So basically, this book was perfect (for me). I only wish that I could have had the opportunity to read it when I was Miranda's age. I also probably s...moreSo basically, this book was perfect (for me). I only wish that I could have had the opportunity to read it when I was Miranda's age. I also probably should have read this sooner, because time travel is one of my very favorite things to read about, but the time period (1979) didn't sound that appealing to me. My mistake! When You Reach Me was complicated and juicy while being accessible (well, if you're up for some thinking about time travel, that is, which is not admittedly always the case). The characters were interesting and seemed like authentic middle-schoolers, and Miranda's thoughts and feelings were very grounded. The details included in the book were numerous but never overbearing, each adding to the illuminative realness. It was so easy to put myself in her shoes. Julia, however, was my favorite character, ever since she turned up determined to add a UFO to the class project.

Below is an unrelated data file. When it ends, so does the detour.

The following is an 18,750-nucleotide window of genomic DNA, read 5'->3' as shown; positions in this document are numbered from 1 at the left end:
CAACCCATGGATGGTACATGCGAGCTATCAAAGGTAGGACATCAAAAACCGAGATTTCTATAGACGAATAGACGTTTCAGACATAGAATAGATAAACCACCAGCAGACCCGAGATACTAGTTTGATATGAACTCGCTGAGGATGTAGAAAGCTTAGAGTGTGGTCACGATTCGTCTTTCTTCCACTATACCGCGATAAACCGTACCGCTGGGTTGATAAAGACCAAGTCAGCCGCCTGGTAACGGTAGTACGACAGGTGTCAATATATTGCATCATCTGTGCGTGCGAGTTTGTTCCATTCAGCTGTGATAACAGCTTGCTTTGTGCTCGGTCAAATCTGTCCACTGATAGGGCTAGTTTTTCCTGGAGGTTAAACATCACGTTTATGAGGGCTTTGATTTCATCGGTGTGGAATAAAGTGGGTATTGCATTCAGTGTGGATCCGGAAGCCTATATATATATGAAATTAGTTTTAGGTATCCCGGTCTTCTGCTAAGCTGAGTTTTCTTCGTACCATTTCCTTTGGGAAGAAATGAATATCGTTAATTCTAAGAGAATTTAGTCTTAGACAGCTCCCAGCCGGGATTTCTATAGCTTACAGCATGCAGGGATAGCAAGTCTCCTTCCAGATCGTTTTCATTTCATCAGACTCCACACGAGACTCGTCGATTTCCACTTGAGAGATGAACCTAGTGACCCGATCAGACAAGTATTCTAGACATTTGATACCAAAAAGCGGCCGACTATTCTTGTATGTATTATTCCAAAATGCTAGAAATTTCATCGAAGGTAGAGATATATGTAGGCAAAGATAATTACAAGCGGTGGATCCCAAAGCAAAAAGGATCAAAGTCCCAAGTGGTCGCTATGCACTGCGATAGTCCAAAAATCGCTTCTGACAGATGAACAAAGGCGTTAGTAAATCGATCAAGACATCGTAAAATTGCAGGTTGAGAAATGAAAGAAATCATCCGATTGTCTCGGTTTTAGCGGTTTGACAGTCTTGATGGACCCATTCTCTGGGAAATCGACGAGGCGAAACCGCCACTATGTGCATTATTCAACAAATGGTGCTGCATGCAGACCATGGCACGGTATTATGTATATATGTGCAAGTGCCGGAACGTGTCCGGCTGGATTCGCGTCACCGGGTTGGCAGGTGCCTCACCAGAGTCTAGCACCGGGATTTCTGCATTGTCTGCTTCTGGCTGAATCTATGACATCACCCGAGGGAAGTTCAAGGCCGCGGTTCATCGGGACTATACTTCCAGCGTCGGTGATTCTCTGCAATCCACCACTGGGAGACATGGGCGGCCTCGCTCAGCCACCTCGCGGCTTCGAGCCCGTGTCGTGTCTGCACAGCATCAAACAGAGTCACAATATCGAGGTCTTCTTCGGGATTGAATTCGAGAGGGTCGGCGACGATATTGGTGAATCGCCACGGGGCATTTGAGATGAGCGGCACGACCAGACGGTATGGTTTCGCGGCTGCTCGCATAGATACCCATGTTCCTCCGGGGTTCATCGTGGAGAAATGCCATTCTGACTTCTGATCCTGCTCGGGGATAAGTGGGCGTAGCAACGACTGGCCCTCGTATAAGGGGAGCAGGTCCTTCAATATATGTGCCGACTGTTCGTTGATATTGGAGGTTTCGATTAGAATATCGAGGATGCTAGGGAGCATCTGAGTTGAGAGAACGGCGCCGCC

I wish I read this as a kid; I enjoyed it now, but this would have knocked off my socks and delighted younger me. Now I'm too critical of the plot and...moreI wish I read this as a kid; I enjoyed it now, but this would have knocked off my socks and delighted younger me. Now I'm too critical of the plot and the explanations (or lack thereof).
I loved Vivian, and I liked Jonathan and Sam. The worldbuilding was a lot of fun, and I enjoyed how the time travel functioned, even if I was left with more questions than answers.
This is my third DWJ book, and I've learned that as much as I can sink into her writing and enjoy the hijinks along the way, her endings have fallen flat for me. They feel rushed and poorly fleshed out, and I leave her books feeling newly dissatisfied. I wish that wasn't so, because I enjoy her worlds and her characters, but I'm always left feeling out of sorts, and not in a good way.(less)